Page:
March 27, 2008

Contractual provisions allow real estate agents to sue for breach of contract when buyer does not make good faith attempts to meet conditions


Listing real estate agent and buyer's agent filed suit against prospective buyer to recover their commissions due under a contract for the sale of real estate. The trial court found that prospective buyer breached the contract and awarded commissions to both agents. On appeal, prospective buyer challenges the trial court's finding that he breached the contract as well as the determination that he was liable to the listing agent for a real estate commission. We affirm.

Opinion may be found at the TBA website:

"Mr. Tinsley got mad and decided he didn’t want to go through with the contract, so he didn’t follow through what needed ... to be done to make the closing dates. So technically, in the contract, he is in default, and the contract provides if the buyer is in default, that the agents have the right to sue for damages or specific performance." Id(quoting the trial court).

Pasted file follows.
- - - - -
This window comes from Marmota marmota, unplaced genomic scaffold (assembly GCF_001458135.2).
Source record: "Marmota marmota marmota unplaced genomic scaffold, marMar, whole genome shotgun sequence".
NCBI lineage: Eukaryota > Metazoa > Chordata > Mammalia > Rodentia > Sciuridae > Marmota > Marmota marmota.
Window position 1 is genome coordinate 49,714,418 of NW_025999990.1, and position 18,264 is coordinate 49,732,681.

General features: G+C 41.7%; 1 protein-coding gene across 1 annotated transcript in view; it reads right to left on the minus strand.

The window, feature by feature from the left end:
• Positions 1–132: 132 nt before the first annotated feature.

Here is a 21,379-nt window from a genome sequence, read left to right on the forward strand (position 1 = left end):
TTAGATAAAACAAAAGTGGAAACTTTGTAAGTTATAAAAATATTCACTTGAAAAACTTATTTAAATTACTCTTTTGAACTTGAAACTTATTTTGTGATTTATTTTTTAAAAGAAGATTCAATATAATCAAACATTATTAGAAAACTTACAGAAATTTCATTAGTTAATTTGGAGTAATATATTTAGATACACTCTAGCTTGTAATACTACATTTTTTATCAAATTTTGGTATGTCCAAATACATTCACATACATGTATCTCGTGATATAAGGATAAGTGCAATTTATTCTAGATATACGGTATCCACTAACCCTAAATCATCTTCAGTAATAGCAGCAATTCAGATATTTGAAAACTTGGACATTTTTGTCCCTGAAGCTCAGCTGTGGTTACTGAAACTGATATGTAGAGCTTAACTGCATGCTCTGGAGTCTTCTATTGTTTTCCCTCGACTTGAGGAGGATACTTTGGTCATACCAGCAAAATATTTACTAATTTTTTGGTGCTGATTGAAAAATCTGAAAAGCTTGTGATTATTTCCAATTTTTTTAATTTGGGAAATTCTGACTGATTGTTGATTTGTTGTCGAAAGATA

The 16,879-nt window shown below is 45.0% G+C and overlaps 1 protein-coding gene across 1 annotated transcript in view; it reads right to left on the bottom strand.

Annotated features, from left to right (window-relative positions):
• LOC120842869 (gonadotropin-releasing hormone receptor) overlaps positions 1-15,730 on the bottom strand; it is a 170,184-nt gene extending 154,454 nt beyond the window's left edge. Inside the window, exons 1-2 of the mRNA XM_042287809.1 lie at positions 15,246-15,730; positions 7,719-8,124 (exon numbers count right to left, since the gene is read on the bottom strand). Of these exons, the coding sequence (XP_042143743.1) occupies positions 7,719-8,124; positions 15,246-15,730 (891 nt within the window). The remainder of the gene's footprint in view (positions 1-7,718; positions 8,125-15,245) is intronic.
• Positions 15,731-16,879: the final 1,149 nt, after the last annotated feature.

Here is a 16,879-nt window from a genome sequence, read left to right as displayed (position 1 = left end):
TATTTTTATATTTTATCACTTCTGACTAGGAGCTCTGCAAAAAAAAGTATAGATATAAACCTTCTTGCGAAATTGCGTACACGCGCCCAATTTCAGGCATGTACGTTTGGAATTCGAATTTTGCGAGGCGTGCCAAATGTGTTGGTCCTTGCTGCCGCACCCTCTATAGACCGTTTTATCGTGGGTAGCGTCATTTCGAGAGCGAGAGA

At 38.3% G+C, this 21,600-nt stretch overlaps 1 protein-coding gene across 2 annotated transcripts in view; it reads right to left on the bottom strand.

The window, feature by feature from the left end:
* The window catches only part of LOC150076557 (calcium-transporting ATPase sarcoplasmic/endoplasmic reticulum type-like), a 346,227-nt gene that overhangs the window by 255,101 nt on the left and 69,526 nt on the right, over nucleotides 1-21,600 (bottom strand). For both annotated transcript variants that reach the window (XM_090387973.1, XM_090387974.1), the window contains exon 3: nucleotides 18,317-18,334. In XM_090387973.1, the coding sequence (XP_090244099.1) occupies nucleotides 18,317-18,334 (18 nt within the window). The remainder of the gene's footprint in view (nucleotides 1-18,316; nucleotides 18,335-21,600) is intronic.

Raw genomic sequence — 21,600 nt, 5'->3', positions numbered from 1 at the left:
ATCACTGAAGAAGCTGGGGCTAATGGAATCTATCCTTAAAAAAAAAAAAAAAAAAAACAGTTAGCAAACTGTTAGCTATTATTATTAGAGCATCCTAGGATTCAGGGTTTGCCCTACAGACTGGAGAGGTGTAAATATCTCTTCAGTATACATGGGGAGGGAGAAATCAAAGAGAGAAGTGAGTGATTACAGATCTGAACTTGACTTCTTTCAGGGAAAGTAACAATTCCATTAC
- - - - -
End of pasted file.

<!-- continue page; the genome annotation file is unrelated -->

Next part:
"Mr. Tinsley emphasizes the fact that the contract contained two conditions: [the buyer's] ability to obtain financing from a lender of his choice and an appraisal at the sale price or above. Because these conditions were not met, Mr. Tinsley argues that he was excused from performing under the contract. However, Tennessee law implies in every contract a duty of good faith: 'Parties to a contract owe each other a duty of good faith and fair dealing as it pertains to the performance of a contract. [] Thus, each party to a contract promises to perform its part of the contract in good faith.' (citations omitted). The contract states that time was of the essence. ... Thus, there is ample evidence to support the trial court’s finding that Mr. Tinsley had the ability to obtain financing but simply decided he did not want to go forward because of a conflict with Mr. Boykin." Id.